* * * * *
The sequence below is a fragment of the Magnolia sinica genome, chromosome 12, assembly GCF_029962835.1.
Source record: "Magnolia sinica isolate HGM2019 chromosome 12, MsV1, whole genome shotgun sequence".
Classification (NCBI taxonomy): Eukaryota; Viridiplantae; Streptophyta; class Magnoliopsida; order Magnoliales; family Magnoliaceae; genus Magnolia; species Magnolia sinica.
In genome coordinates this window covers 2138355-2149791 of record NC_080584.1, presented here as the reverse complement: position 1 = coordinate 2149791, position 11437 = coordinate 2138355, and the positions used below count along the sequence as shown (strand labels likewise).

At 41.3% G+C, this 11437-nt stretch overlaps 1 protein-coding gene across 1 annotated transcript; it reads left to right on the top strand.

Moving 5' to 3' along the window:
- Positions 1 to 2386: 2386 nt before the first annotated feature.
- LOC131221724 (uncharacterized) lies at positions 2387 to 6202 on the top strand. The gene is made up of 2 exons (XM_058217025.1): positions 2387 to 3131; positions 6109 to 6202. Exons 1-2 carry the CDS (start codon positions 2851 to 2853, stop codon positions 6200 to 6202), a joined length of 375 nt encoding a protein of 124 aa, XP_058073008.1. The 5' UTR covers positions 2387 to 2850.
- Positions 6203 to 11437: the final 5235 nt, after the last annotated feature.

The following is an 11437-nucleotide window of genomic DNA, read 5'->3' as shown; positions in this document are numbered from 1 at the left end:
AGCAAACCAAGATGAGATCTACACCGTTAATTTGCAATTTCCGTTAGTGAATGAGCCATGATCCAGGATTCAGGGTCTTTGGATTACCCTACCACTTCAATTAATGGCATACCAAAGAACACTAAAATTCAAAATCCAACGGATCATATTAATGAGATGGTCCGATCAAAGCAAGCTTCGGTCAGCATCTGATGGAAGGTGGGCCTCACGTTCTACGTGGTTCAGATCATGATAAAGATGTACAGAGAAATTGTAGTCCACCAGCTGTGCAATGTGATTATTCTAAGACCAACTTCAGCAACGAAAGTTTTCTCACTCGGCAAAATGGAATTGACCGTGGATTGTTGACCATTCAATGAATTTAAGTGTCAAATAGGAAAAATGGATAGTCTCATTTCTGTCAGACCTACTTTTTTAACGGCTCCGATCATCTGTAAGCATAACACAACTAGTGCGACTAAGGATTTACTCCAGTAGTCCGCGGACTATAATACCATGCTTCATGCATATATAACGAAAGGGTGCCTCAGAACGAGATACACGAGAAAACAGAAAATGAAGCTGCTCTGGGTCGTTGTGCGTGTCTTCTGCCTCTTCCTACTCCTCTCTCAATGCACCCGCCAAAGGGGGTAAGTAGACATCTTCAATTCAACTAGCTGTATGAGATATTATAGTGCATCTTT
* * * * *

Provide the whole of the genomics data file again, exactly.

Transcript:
The sequence below is a fragment of the Magnolia sinica genome, chromosome 12, assembly GCF_029962835.1.
Source record: "Magnolia sinica isolate HGM2019 chromosome 12, MsV1, whole genome shotgun sequence".
Classification (NCBI taxonomy): Eukaryota; Viridiplantae; Streptophyta; class Magnoliopsida; order Magnoliales; family Magnoliaceae; genus Magnolia; species Magnolia sinica.
In genome coordinates this window covers 2138355-2149791 of record NC_080584.1, presented here as the reverse complement: position 1 = coordinate 2149791, position 11437 = coordinate 2138355, and the positions used below count along the sequence as shown (strand labels likewise).

At 41.3% G+C, this 11437-nt stretch overlaps 1 protein-coding gene across 1 annotated transcript; it reads left to right on the top strand.

Moving 5' to 3' along the window:
- Positions 1 to 2386: 2386 nt before the first annotated feature.
- LOC131221724 (uncharacterized) lies at positions 2387 to 6202 on the top strand. The gene is made up of 2 exons (XM_058217025.1): positions 2387 to 3131; positions 6109 to 6202. Exons 1-2 carry the CDS (start codon positions 2851 to 2853, stop codon positions 6200 to 6202), a joined length of 375 nt encoding a protein of 124 aa, XP_058073008.1. The 5' UTR covers positions 2387 to 2850.
- Positions 6203 to 11437: the final 5235 nt, after the last annotated feature.

The following is an 11437-nucleotide window of genomic DNA, read 5'->3' as shown; positions in this document are numbered from 1 at the left end:
AGCAAACCAAGATGAGATCTACACCGTTAATTTGCAATTTCCGTTAGTGAATGAGCCATGATCCAGGATTCAGGGTCTTTGGATTACCCTACCACTTCAATTAATGGCATACCAAAGAACACTAAAATTCAAAATCCAACGGATCATATTAATGAGATGGTCCGATCAAAGCAAGCTTCGGTCAGCATCTGATGGAAGGTGGGCCTCACGTTCTACGTGGTTCAGATCATGATAAAGATGTACAGAGAAATTGTAGTCCACCAGCTGTGCAATGTGATTATTCTAAGACCAACTTCAGCAACGAAAGTTTTCTCACTCGGCAAAATGGAATTGACCGTGGATTGTTGACCATTCAATGAATTTAAGTGTCAAATAGGAAAAATGGATAGTCTCATTTCTGTCAGACCTACTTTTTTAACGGCTCCGATCATCTGTAAGCATAACACAACTAGTGCGACTAAGGATTTACTCCAGTAGTCCGCGGACTATAATACCATGCTTCATGCATATATAACGAAAGGGTGCCTCAGAACGAGATACACGAGAAAACAGAAAATGAAGCTGCTCTGGGTCGTTGTGCGTGTCTTCTGCCTCTTCCTACTCCTCTCTCAATGCACCCGCCAAAGGGGGTAAGTAGACATCTTCAATTCAACTAGCTGTATGAGATATTATAGTGCATCTTT